Comment: First-year position coach Reggie Wayne likes his group and hopes to make them “household names.’’ We’ll see. Michael Pittman Jr. emerged in his second season with 88 receptions and 1,082 yards, but continued growth might well depend upon his supporting cast. Someone must step up to take the heavy focus off Pittman. Is that second-round pick Alec Pierce? Maybe Parris Campbell, if he’s able to stay on the field? Mike Strachan? Dezmon Patmon? Keke Coutee?

Too many questions for us. We’re in favor of adding a veteran to the mix. Ballard keeps telling us unsigned T.Y. Hilton still can play. Does Indy give him one more season?

Tight end (8)

Starters: Mo Alie-Cox, Kylen Granson.

Backups: Farrod Green, Eli Wolf, Michael Jacobson, Nikola Kalinic-x, Jelani Woods-x, Drew Ogletree-x.

Comment: The team’s reaction to Jack Doyle’s anticipated retirement was to re-sign Mo Alie Cox and invest a pair of draft picks in Jelani Woods and Drew Ogletree. Frank Reich prefers to keep tight ends heavily involved, and that’s going to hinge on Granson building on a rookie season that consisted of 11 catches and 106 yards and Woods contributing in year 1.

Offensive line (15)

Starters: LT Matt Pryor, LG Quenton Nelson, C Ryan Kelly, RG Danny Pinter, RT Braden Smith.

Backups: G/T Will Fries, T Shon Coleman, T Carter O’Donnell, T Brandon Kemp, T Jordan Murray, T Bernhard Raimann-x, C Alex Molette-x, T Ryan Van Demark-x, G Justin Seltzner-x, T Wesley French-x.

Comment: This is a strange mix. Three-fifths of the starting unit returns in left guard Quenton Nelson, center Ryan Kelly and right tackle Braden Smith. But gone are left tackle Eric Fisher and the right-guard tandem of Mark Glowinski and Chris Reed. Ballard re-signed Matt Pryor and believes he has a legitimate shot at holding down the left tackle spot. He started five games last season: one at left tackle, one at right guard, three at right tackle. Danny Pinter will be given every opportunity to step in at right guard.

As we’ve stated so many times, proven depth is an issue. Initially, rookie Bernhard Raimann should compete with Pryor for snaps at left tackle, but don’t rule out the coaching staff looking at him at guard if Pryor is the no-doubt guy at left tackle. Position coaches Chris Strausser and Kevin Mawae must develop reliable prospects during training camp. Remember, the Colts had to use 10 different starting combos in ’22.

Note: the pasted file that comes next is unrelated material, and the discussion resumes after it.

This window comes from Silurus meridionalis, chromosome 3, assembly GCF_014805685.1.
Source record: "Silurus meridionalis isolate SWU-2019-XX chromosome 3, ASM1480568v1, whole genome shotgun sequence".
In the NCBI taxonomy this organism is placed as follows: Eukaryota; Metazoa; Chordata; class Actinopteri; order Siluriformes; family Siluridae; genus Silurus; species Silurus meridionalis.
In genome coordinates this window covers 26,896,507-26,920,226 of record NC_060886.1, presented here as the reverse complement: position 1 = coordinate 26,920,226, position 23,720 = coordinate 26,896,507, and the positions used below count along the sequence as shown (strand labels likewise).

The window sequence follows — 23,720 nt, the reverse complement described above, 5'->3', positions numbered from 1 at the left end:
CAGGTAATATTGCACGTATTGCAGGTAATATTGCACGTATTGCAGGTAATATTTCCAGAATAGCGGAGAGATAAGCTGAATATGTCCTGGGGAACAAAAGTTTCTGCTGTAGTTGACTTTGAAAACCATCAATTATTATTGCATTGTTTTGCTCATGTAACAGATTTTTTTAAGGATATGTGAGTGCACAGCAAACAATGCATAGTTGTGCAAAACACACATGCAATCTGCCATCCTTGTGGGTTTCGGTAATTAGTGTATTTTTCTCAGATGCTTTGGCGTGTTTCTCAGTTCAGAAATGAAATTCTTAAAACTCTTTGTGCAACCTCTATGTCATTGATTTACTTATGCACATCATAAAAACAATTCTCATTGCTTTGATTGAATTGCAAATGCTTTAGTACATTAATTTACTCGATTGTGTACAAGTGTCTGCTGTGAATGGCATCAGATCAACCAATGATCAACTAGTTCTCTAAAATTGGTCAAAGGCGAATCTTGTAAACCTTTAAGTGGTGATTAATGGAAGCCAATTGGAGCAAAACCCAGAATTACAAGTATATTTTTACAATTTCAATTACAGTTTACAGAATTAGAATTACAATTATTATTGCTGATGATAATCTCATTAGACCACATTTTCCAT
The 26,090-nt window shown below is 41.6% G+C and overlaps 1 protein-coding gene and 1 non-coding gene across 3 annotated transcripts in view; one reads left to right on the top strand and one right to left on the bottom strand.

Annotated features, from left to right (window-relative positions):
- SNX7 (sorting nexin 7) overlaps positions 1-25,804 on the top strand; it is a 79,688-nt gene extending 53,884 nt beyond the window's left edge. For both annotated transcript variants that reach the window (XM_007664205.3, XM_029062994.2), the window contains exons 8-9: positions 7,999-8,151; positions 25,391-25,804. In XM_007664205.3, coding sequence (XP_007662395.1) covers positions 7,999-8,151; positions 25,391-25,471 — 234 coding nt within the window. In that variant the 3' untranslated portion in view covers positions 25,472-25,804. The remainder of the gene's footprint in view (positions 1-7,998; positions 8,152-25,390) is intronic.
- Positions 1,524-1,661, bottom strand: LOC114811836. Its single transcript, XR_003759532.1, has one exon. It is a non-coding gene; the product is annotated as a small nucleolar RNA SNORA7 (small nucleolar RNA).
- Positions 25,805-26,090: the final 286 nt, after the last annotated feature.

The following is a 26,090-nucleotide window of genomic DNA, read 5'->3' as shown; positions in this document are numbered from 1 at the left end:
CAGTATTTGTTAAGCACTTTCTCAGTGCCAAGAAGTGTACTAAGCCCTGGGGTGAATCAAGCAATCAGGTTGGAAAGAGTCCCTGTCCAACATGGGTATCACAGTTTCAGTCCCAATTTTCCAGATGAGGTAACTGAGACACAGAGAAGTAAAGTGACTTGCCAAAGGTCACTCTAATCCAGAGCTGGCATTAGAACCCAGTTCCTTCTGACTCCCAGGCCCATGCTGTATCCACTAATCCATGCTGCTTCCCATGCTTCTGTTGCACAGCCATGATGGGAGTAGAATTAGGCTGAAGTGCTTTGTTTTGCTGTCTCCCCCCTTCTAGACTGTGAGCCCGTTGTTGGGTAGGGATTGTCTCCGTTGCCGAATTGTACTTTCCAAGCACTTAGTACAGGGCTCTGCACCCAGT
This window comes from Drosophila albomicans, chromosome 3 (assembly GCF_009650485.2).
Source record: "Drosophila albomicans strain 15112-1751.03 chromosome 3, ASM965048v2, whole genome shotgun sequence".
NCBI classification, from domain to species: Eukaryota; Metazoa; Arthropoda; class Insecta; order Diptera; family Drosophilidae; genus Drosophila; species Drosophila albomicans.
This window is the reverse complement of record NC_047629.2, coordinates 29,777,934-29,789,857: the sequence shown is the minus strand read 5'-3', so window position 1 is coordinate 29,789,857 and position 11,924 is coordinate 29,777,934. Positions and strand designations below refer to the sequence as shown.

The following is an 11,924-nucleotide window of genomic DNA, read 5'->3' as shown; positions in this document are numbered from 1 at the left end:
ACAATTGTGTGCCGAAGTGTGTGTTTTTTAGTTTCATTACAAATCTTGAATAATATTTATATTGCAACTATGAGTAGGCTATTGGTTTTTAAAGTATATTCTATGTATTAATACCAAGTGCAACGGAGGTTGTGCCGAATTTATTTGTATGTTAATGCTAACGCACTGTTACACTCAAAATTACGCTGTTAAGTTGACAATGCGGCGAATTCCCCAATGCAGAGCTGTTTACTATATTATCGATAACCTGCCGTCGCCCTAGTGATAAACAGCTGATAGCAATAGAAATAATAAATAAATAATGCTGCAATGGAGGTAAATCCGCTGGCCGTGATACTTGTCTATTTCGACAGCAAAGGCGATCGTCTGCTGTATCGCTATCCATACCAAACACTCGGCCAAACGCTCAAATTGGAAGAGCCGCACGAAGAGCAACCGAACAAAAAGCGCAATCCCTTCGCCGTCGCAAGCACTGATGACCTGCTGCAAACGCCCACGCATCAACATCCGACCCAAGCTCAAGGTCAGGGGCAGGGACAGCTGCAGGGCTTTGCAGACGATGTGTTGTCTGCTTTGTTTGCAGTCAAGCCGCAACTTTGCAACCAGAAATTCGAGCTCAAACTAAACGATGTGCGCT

Defensive end (7)

Starters: Yannick Ngakoue, Kwity Paye.

Backups: Dayo Odeyingbo, Tyquan Lewis, Kameron Cline, Ben Banogu, Cullen Wick-x.

Comment: Yannick Ngakoue and Kwity Paye should form a productive edge tandem. Ngakoue, Aaron Donald and Von Miller are the only players to register at least 8 sacks in each of the last six seasons. He’ll man the LEO position in Gus Bradley’s defense, just as he did last season with Bradley in Las Vegas. That moves Paye to the “big end’’ spot, and Paye should benefit from Ngakoue’s presence.

Kemoko Turay and Al-Quadin Muhammad are gone, so success of the edge group might hinge on Odeyingbo experiencing a sizeable jump in year 2 after his rookie development was impeded by his rehab from a torn Achilles. Also, versatile Tyquan Lewis is on the mend after rupturing his patellar tendon in late-October.

Defensive tackle (6)

Starters: DeForest Buckner, Grover Stewart.

Backups: Chris Williams, R.J. McIntosh, Curtis Brooks-x, Eric Johnson-x.

Comment: There’s no issue with a DeForest Buckner-Grover Stewart tag team. The issue is with which players fill out Bradley’s interior rotation. R.J. McIntosh has appeared in 18 games with zero starts for the New York Giants and Green Bay since 2018 with 18 tackles. Chris Williams had four tackles in eight games with Indy last season. Eric Johnson and Curtis Brooks are rookies. Too often, the interior rotation is only as strong as its weakest link.

Linebacker (9)